Agent, Signal Maintainer, Section Foreman and section hands. The motor car shed was multi purpose for the motor cars of the section gang, signal maintainer was near the coulee bridge on the east end. Water supply for the engines was on north side of track just east of depot and water could be taken on both the main and siding; the foundation for these were still in place when I retired. Racleand Jct was still a quaint little settlement in 1955; but, disappeared within 10 years or so.

The last photos here show the recently filled pond that exist which was the source of water for the steam locomotives which was pumped into the tank that existed north of the main track. The water for the locomotives could be taken from the main track or the siding.

2 Jimbaux December 24, 2013 at 10:44

Wow, thanks for the comment, Dupe! I had not realized that the settlement at Raceland Junction was so extensive, but it makes sense for a day when railroading was more labor intensive and passenger focused and when people lived much closer to their jobs.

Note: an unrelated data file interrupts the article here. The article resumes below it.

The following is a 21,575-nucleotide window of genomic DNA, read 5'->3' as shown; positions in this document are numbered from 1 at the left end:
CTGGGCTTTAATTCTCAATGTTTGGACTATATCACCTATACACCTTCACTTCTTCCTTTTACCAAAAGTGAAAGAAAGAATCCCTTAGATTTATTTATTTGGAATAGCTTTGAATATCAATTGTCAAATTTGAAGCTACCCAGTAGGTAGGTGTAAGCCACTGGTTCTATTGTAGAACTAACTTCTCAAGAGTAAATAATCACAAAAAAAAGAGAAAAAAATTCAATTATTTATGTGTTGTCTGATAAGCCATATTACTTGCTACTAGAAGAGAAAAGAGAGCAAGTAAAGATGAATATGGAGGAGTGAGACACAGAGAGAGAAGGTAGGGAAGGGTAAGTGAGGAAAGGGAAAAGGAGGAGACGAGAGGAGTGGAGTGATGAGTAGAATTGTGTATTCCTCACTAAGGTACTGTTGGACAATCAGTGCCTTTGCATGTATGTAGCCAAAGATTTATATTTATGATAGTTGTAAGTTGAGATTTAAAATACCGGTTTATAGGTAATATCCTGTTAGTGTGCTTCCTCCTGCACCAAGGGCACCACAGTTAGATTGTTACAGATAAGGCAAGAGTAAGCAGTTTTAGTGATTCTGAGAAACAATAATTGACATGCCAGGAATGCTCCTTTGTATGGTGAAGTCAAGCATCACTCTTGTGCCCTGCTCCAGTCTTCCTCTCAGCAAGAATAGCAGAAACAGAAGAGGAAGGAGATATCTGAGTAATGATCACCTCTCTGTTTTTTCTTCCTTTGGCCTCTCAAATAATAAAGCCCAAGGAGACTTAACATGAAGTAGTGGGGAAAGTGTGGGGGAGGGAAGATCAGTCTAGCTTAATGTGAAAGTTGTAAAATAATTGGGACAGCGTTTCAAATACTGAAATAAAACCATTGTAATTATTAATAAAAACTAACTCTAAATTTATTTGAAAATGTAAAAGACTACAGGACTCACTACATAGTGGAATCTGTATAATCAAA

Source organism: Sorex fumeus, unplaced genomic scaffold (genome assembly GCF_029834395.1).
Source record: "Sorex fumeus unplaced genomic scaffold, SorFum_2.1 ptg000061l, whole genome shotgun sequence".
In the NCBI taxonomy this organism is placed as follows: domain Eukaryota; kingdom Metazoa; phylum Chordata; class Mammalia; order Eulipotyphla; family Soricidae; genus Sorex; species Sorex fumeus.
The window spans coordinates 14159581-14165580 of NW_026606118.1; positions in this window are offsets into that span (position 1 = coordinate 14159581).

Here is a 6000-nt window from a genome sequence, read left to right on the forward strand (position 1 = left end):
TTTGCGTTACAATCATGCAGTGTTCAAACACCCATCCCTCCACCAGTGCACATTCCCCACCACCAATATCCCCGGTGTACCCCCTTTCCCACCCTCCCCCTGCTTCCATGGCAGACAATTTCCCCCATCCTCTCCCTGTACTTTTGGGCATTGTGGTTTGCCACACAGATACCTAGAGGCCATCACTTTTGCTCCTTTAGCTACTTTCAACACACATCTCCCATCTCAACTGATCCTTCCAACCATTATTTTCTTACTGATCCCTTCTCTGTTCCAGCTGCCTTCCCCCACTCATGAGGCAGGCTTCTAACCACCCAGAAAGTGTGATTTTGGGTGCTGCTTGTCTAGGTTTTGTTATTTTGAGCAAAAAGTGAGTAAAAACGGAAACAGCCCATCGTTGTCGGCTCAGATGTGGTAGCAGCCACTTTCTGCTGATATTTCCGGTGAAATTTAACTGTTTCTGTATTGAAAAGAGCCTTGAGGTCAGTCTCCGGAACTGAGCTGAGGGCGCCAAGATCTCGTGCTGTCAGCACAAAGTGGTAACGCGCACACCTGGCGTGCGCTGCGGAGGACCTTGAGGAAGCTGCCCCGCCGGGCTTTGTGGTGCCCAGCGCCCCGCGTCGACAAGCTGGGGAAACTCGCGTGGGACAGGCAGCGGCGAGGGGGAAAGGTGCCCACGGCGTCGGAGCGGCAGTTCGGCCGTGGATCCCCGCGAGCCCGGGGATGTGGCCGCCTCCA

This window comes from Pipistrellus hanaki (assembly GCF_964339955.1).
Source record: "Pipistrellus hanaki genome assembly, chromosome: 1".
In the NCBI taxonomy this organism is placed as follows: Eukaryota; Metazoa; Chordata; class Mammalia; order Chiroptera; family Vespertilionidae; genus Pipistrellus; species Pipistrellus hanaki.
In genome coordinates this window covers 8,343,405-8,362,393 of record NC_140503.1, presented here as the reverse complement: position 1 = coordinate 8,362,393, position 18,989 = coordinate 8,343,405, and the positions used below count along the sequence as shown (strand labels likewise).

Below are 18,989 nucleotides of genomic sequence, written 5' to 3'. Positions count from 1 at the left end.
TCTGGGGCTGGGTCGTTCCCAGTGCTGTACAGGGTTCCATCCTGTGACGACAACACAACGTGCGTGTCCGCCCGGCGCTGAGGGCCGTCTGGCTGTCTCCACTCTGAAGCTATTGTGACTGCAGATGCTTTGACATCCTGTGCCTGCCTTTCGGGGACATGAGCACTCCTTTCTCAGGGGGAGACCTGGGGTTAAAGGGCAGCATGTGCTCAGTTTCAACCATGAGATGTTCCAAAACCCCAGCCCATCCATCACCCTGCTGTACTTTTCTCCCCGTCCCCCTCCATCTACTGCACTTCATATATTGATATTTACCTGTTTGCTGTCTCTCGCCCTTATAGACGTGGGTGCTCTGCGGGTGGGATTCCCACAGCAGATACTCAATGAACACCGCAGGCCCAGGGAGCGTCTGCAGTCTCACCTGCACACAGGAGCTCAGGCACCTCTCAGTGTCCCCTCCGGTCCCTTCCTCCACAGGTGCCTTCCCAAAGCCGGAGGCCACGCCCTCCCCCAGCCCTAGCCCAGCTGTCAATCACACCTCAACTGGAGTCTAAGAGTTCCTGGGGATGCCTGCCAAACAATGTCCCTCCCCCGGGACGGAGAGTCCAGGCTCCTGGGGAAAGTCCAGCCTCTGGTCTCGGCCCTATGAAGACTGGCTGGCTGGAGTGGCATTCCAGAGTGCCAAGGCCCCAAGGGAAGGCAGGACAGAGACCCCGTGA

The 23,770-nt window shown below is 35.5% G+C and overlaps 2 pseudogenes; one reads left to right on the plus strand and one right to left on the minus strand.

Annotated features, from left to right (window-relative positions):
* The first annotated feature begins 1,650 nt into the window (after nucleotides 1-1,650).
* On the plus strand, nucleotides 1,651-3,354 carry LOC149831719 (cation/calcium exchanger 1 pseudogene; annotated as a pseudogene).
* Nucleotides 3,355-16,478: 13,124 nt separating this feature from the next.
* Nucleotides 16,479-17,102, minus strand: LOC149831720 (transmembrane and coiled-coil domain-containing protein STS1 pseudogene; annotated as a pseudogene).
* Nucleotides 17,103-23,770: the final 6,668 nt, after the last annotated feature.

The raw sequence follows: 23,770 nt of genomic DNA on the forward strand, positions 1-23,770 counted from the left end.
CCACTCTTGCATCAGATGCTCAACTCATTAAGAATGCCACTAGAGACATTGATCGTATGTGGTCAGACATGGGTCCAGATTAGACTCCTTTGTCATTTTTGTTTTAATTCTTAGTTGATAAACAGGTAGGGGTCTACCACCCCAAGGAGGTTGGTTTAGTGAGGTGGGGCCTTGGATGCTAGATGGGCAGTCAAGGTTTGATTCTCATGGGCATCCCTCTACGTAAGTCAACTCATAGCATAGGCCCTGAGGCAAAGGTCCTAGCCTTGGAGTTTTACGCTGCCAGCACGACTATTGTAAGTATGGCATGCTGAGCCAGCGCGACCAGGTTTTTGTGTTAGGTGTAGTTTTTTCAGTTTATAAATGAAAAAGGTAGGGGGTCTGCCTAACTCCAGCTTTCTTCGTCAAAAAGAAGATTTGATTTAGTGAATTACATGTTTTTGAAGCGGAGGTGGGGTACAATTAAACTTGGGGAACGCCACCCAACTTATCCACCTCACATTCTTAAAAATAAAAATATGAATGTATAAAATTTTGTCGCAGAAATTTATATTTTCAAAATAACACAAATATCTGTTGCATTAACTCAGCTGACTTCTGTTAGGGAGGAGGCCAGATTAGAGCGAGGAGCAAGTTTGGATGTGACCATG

I had neglected to include that “change” in the last decade included the pond being filled in!

Also, I went back and added some information under the picture of the Post Office Track (and in other parts of the article.) Please scroll up and see that. What can you tell us about the customers and activities on that track? I know about the agricultural supply store, as it is still there and is apparently the reason that lumber is no longer off-loaded there, and I do remember the track across La. Hwy. 308, the last remnants of which were removed in 1998 or 1999, but what else was there?

3 John Robichaux December 24, 2013 at 04:10

Beautifully composed pictures. All of them are works of art.

4 Nathan Kaufman December 26, 2013 at 21:57

What are the cooling ponds use for at the sugar mill? I’m very unfamiliar with how an operation like that works.

Cool set of pictures!

Nathan Kaufman

5 Raymond Washington December 28, 2013 at 14:54

I always see those crude oil trains sitting in the raceland siding. I’ve even saw that oil train you caught in the photo. A month ago i seen one meet a eb freight that had a sd75i trailing in second, while i was getting unloaded at the mill. A few days, the Louisiana Delta had molasses car derail inside the mill !